Access to secondary education for girls in rural Tanzania can often be fraught with difficulties, and even danger.

Access to secondary education for girls in rural Tanzania can be fraught with difficulties.

This is despite provision of educational opportunity for girls being made a national priority since independence in 1961. At an individual level, this seriously damages girls’ life opportunities, but more than that, it is bad for Tanzania as a whole. 

Educating girls benefits society more broadly. Girls who complete secondary school are better equipped to become healthier, more prosperous adults with smaller families and children who are less at risk of illness and death. This observation is common to many developing countries

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A UNICEF study estimates that, at the secondary level,

the mean distance from students’ homes to their schools is 8.5km in rural areas of Tanzania.

 

UNICEF reports that in Tanzania, adolescent pregnancy led to almost 3,700 girls dropping out of primary and secondary schools in 2016. The Economist reports:

“A quarter of Tanzanian girls aged 15-19 are pregnant or have given birth. The government’s response is to kick them out of school for good. Official statistics record that between 2003 and 2011, more than 55,000 girls dropped out because of pregnancy.”

 

Long Distances to Travel and Dangers Along the Way

Many students in rural areas travel long distances to get to school. Public transport is often both inadequate and expensive leaving children with no other option but to walk. Inevitably, this impacts on their attendance and performance at school, with students tired and unable to focus. A large number of students sadly give up school because of the struggles they face getting to school every day.

To prevent travelling long distances to school, some families send their children to stay in lodgings or with relatives close to the school. Alarmingly, this can be an equally dangerous environment. Without the protection of their family, young girls are often left at the mercy of older men resulting in early pregnancy and sexually transmitted diseases. 

For girls, walking to school can be particularly distressing, with ever-present risks of sexual harassment and exploitation. Many girls receive threatening advances from men, and some face high risk of abuse by bus drivers, shopkeepers and other adults.

Expulsion and No Return for Pregnant Girls

Schools in Tanzania may force girls to undergo pregnancy testing, and expulsion is the standard response to a girl being found to be pregnant.

Girls are subject to urine tests at school or taken to a nearby clinic to get checked by health practitioners. If they are pregnant, normal practice is for schools to send a text message or letter to the girl’s parents, and they are expelled for “offence against morality” under Tanzania’s education expulsion regulations.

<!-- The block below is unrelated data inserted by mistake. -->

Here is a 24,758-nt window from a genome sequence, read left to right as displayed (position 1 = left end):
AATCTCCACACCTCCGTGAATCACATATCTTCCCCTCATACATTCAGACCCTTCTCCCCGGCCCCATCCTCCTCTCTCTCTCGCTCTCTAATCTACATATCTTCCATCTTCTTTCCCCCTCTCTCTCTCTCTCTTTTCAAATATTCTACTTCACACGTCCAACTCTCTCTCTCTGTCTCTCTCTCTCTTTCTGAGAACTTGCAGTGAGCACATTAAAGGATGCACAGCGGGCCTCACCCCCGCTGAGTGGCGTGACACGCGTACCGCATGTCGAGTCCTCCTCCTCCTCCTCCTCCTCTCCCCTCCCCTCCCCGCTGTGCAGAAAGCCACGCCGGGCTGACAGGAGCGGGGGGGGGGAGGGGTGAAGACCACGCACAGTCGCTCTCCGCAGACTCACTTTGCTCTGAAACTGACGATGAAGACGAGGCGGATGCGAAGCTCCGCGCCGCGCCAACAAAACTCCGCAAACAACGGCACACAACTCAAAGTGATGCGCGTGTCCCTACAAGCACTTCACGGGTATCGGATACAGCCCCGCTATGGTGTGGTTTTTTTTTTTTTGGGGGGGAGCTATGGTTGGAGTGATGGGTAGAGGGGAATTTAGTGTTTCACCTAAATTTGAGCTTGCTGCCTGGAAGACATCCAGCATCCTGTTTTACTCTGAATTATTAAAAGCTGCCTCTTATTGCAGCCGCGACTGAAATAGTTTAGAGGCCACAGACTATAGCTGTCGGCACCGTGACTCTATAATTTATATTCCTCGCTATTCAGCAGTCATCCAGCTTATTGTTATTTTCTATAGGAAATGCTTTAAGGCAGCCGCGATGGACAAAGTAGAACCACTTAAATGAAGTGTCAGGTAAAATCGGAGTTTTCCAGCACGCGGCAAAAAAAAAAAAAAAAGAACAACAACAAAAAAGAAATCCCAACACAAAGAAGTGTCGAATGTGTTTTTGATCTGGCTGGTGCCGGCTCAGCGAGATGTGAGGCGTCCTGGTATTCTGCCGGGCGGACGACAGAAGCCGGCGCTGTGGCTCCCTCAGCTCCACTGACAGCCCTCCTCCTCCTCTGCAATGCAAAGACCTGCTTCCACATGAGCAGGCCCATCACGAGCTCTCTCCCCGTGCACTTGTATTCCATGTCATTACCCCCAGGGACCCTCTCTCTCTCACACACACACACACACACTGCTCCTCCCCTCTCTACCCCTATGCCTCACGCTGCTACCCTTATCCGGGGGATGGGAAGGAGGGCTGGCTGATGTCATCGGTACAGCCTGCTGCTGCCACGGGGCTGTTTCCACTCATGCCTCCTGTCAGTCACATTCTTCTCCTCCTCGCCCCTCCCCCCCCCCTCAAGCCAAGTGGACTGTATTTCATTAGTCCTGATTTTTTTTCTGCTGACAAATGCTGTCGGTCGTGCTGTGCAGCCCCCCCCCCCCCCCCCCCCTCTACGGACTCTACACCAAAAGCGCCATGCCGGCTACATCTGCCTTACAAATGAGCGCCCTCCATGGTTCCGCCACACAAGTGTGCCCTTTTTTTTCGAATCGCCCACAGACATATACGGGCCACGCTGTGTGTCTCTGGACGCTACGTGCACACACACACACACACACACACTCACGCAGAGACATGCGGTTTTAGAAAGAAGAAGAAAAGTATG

After the birth of their child it is common for girls to not return to school, even when they have had a miscarriage. President Magafuli has pronounced recently that girls should forfeit the right to education on becoming pregnant. As a result, schools which might previously have readmitted girls, now often fear to do so.

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Hostels Provide A Safe Place

The construction of hostels for girls in secondary schools is an essential step in combatting these issues. In hostels, girls can be kept safe from unwanted male aggression, reducing the likelihood of rape, sexual abuse, early pregnancy and marriage. In districts that have already built dormitories in government schools, there has been an almost immediate reduction in teen pregnancies.

For girls living in a hostel close to their secondary school, general wellbeing is enhanced, a great deal of time is saved, not just in walking to school, but also through less burden of domestic work. This also opens up opportunities for activities and clubs, and for examination preparation.

Again, this is backed by evidence from other developing countries, where the establishment of accommodation facilities for girls is a key strategy to promote enrolment and attendance of female students in secondary schools; as well as the improvement of examination performance, enhancement of general wellbeing and increased focus and engagement during class.

Sometimes hostels exist, but in poor condition or part-completed, and many lack basic necessities, such as access to adequate sanitation, electricity, security, mosquito prevention and even beds.

Access to electricity is an important component in attracting students, allowing girls to study in the evening and preventing them from using harmful kerosene lamps.

The need to provide adequate privacy and facilities for girls during their periods is a prime driver also in many TDT-funded school latrines.

TDT places a large emphasis on ensuring that the hostels are secure with responsible adult supervision.

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